R. Kyle Martin MD FRCSC is an orthopaedic sports medicine surgeon with the University of Minnesota. Originally from Canada, Dr. Martin completed his orthopaedic training at the University of Manitoba in 2017. He then travelled to Oslo, Norway where he spent one-year in a clinical fellowship with professor Lars Engebretsen at the University of Oslo and the Oslo Sports Trauma Research Center. Following the Oslo fellowship, Dr. Martin then completed a second clinical fellowship at Mayo Clinic in Rochester, MN. His current clinical practice revolves around knee, hip, and shoulder injuries and arthroscopy, while his research focus is on machine learning and its clinical applications to the field of sports medicine.



Date: Friday February 26th at 3.30 pm

Real-Time Skeleton Detection for Visual Sports Analysis and ... You

Dr. Manuel Stein presents a system for automated data acquisition and analysis from simple video recordings of team sport matches. The proposed system focuses on extracting movement data as well as body poses for players and allows tracking of ball movement in the case of ball-based forms of team sports. Furthermore, Dr. Manuel Stein will provide insights into his novel system for automatically displaying complex and advanced 2.5D visualizations superimposed on the original video recordings. As CEO & Co-Founder of Subsequent, he is especially interested in new project ideas and would like to hear about how you would like to make use of such a system.



Date: Friday January 22nd at 4pm

Shoe cushioning, body mass and running biomechanics as risk factors for running injury: A randomised trial with 800+ recreational runners


The objective of the event is to present a large randomised trial on the relationship between shoecushioning, running biomechanics and the risk of running-related injury to researchers interested ininjury aetiology, injury prediction and data sciences. The second part of the webinar will specificallyfocus on the challenges and opportunities resulting from the large dataset collected in this project, aswell as on recommendations for future research in injury prevention.


  1. Introduction: Running-related injury research[1] Daniel Theisen (ALAN)

  2. The study design, data collection and descriptive data[2] Laurent Malisoux (LIH)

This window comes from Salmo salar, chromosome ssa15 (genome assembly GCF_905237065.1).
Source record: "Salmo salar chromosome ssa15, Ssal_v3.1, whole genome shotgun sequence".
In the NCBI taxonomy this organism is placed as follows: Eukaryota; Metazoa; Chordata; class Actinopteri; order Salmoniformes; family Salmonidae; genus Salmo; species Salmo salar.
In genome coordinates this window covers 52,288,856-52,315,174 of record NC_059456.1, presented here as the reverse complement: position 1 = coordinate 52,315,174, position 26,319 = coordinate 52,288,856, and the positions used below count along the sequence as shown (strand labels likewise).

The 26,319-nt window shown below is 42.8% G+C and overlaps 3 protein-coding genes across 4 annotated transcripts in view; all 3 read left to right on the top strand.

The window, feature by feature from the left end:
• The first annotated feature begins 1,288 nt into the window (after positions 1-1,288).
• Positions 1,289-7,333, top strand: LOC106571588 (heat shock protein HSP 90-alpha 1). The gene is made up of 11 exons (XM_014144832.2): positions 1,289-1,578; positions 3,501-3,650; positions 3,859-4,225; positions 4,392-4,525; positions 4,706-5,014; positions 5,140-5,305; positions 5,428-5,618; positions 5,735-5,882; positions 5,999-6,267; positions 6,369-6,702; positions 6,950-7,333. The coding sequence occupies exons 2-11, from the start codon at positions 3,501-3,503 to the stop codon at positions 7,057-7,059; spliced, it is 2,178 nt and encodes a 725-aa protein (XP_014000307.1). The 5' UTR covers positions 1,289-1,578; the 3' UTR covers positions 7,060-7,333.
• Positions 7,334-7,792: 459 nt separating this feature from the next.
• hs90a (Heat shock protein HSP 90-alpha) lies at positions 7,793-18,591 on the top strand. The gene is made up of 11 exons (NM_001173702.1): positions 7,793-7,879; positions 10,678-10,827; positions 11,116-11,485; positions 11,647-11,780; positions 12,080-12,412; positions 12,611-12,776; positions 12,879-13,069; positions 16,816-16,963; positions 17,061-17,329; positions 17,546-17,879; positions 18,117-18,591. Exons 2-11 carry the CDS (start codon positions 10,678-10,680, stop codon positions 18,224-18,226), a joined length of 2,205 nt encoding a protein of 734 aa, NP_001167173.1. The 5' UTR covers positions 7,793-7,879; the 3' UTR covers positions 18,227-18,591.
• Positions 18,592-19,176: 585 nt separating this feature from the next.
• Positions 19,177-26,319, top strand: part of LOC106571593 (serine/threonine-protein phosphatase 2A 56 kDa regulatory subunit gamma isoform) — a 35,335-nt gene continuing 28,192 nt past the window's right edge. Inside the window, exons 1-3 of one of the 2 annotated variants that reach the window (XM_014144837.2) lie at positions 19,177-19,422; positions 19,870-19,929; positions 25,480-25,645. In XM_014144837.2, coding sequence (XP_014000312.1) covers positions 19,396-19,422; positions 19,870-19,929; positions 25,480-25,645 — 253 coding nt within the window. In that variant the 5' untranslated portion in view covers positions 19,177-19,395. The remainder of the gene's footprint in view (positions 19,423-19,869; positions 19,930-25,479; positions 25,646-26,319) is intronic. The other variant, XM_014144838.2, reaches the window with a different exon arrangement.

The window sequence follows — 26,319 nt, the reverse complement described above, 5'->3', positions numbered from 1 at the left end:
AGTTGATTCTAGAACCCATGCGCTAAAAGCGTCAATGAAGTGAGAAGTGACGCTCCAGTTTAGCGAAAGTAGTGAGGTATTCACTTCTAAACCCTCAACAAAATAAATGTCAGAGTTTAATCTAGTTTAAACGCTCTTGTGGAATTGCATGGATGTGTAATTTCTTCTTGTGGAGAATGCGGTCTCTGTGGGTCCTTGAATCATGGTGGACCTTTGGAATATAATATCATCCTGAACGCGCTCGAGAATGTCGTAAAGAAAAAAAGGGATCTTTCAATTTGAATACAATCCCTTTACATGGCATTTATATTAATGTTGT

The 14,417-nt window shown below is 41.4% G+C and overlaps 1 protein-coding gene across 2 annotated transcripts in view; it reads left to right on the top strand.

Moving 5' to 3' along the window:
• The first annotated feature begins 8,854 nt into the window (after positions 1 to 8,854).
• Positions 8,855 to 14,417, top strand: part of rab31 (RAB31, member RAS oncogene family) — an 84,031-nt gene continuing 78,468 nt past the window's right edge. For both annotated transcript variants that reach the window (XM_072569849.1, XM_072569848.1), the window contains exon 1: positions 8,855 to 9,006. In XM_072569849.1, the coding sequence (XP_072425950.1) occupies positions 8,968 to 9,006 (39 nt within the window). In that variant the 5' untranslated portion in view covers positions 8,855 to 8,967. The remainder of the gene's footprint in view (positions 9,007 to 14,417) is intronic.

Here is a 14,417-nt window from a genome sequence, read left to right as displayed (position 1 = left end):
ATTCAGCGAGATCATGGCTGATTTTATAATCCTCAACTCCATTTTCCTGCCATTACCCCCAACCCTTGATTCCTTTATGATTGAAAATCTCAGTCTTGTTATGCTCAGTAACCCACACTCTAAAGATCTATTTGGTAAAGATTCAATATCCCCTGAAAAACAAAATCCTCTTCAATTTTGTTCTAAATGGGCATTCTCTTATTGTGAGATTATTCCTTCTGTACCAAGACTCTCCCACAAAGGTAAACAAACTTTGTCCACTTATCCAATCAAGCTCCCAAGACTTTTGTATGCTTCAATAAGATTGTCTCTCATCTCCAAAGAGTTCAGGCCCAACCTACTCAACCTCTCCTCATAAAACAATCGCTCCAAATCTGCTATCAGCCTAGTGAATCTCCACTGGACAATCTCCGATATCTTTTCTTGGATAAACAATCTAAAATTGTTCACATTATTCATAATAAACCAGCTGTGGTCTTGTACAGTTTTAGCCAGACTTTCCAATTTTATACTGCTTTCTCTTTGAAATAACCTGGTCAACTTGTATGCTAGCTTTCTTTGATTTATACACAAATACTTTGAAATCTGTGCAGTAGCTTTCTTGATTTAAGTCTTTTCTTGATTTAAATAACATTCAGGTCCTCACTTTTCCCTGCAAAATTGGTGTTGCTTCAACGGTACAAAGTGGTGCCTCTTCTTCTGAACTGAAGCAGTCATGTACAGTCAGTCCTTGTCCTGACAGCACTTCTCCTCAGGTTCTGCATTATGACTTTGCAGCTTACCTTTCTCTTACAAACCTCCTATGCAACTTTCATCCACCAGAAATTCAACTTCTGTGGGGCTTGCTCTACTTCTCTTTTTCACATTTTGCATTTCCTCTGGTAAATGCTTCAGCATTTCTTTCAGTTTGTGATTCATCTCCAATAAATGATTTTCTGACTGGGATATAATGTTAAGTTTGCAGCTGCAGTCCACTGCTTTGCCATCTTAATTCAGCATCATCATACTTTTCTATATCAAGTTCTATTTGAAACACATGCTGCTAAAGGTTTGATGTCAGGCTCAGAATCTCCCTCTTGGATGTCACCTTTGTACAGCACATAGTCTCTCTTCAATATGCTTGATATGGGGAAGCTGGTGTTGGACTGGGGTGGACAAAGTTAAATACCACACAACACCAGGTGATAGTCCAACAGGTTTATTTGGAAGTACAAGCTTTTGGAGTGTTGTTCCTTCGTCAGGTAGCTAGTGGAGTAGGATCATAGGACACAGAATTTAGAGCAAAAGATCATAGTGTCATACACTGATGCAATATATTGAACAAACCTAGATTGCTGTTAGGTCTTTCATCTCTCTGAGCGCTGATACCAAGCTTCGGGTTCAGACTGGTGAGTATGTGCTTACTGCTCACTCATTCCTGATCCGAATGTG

3. Recently published results

a. Effect of shoe cushioning and body mass on injury risk[3]

b. Effect of cushioning on running biomechanics[4]

  1. Let’s move to prediction

a. Predicting cumulative load using a wearable device[5] Anne Backes (LIH)

b. Predicting running-related injury using machine learning – Hans van Eetvelde (UGent)


[1]Theisen D, Nielsen R, Malisoux L. The relationship between running shoes and running injuries: Choosing between a complicated truth and a simple lie. In: Ley C, Dominicy Y, editors. Science meets sports: When statistics are more than numbers. 1 ed: Cambridge Scholars Publishing; 2020. p. 123-146.[2]Malisoux L, Delattre N, Urhausen A, Theisen D. Shoe cushioning, body mass and running biomechanics as risk factors for running injury: a study protocol for a randomised controlled trial. BMJ Open 2017; 7(8):e017379.[3]Malisoux L, Delattre N, Urhausen A, Theisen D. Shoe Cushioning Influences the Running Injury Risk According to Body Mass: A Randomized Controlled Trial Involving 848 Recreational Runners. Am J Sports Med2020; 48(2):473-480.[4]Malisoux L, Delattre N, Meyer C, Gette P, Urhausen A, Theisen D. Effect of shoe cushioning on landing impact forces and spatiotemporal parameters during running: results from a randomized trial including 800+ recreational runners. Eur J Sport Sci 2020;10.1080/17461391.2020.1809713:1-9.[5]Backes A, Skejø SD, Gette P, Nielsen RØ, Sørensen H, Morio C, et al. Predicting cumulative load during running using field based measures. ‐Scandinavian Journal of Medicine & Science in Sports2020;10.1111/sms.13796.